Probe: Track didn't cause Olympic accident
Saturday, February 13, 2010; 2:13 AM
WHISTLER, British Columbia -- It took only three seconds.
Sliding faster than ever in his life, 21-year-old Nodar Kumaritashvili had one turn left in his final Olympic training run. Flirting with 90 mph on a $100 million track pushing speed to the outer limits, the luger from the republic of Georgia tilted his head slightly forward as his sled climbed the high-banked wall.
His last move.
Kumaritashvili lost control, crashing into the wall entering the final straightaway. His body went airborne, arms and legs flailing over the opposite side of the track, his upper body smashing into an unpadded steel pole as his sled continued skidding down the track. It all took just 48.9 seconds, start to crash.
Paramedics began working on Kumaritashvili within seconds, quickly starting chest compressions and mouth-to-mouth resuscitation, all to no avail.
The IOC said Kumaritashvili was pronounced dead at a trauma center in Whistler.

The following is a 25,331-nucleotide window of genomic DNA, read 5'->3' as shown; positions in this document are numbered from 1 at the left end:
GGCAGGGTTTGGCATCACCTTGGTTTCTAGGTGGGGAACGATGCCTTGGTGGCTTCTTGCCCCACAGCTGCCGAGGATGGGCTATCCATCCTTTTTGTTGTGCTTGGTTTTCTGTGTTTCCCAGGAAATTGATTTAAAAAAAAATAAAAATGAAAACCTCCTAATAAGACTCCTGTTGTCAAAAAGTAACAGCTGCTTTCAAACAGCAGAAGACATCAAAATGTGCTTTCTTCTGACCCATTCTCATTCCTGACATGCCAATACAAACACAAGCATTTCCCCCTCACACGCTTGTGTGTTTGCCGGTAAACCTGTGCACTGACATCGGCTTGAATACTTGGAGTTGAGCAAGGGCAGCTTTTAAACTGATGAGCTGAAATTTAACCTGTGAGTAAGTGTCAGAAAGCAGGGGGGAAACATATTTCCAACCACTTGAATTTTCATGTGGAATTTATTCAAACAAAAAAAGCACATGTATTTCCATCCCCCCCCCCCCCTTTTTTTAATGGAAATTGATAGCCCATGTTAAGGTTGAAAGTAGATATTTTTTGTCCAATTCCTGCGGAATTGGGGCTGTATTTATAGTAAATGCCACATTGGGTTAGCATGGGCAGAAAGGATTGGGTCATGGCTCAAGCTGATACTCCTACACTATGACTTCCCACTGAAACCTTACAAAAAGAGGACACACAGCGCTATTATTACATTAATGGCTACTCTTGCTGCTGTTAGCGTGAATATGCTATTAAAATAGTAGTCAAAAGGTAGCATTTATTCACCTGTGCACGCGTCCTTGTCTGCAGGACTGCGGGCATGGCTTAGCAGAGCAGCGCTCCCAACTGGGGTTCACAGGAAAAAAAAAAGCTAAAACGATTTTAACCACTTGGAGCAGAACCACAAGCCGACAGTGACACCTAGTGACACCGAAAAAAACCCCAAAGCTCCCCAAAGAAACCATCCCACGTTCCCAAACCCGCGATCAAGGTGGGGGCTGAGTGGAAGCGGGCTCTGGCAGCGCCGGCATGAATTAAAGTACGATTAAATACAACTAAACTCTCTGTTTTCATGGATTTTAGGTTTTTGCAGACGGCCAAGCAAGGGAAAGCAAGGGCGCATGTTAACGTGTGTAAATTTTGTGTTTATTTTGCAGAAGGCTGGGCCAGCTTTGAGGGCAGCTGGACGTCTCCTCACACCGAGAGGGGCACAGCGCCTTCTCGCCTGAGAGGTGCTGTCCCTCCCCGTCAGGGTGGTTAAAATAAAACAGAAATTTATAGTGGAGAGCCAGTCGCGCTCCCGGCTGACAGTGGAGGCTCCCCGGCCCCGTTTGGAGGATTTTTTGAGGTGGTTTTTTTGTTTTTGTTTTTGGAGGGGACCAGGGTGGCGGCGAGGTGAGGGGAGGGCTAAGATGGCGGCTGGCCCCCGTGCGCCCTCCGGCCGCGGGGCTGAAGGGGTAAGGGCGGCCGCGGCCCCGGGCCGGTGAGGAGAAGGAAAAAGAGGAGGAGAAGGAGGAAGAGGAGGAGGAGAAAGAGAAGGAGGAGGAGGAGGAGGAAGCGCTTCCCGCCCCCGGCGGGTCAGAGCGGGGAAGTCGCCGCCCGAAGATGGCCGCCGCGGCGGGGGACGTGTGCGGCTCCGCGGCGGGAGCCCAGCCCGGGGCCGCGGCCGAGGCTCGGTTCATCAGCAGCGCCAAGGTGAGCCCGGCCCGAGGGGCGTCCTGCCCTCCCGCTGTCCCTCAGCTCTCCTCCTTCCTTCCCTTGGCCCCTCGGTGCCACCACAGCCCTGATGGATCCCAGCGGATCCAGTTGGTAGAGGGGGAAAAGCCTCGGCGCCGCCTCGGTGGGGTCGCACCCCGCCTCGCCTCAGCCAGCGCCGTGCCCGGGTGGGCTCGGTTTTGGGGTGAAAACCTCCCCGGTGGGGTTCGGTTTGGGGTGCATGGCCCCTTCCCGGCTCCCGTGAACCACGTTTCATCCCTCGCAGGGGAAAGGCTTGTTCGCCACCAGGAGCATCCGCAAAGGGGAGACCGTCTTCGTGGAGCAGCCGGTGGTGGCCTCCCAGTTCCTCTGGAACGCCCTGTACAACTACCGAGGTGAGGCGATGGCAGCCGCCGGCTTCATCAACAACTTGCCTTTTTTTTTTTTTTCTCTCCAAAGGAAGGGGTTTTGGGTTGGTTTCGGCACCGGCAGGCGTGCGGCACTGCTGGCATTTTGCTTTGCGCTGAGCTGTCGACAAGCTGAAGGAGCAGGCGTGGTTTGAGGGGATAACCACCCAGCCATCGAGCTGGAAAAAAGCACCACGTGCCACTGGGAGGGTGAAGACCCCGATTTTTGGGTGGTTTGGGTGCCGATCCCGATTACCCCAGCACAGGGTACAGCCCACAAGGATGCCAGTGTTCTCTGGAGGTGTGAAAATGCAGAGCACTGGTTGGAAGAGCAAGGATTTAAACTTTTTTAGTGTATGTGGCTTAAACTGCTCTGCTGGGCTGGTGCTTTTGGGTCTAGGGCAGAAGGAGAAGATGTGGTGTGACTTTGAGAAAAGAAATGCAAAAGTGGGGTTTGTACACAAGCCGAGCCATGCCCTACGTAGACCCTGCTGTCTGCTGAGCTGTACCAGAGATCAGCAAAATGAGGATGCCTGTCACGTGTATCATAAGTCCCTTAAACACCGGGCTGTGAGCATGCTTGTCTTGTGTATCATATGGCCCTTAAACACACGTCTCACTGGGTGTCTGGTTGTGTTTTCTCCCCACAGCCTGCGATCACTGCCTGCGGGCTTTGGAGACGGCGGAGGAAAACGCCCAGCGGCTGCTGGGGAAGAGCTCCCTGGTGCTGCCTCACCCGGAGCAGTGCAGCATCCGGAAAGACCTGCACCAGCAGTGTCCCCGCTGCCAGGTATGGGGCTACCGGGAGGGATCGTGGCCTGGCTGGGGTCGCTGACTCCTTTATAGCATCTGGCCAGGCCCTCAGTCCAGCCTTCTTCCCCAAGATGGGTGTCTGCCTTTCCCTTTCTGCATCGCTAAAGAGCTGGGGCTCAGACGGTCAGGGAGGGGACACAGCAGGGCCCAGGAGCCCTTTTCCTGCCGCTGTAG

Less than an hour after the accident, a representative from each team was told the grim news.
With that, tears began flowing across the close-knit sliding world and throughout the Olympic family.
"I have no words," a teary International Olympic Committee president Jacques Rogge said, "to say what we feel."
Within an hour of the accident, an investigation was opened. Security officials closed access to the crash area and the remainder of the track for the rest of the day, and all further training runs scheduled for the day were canceled.
Vancouver organizers and the International Luge Federation said they would raise the wall at the exit of the last curve on the course, where Kumaritashvili lost control, and make other unspecified changes to the ice before reopening the track Saturday.
They called the accident "extremely exceptional," however, and said it was triggered by Kumaritashvili's failure to compensate for coming late out of the next-to-last curve, not by "deficiencies in the track."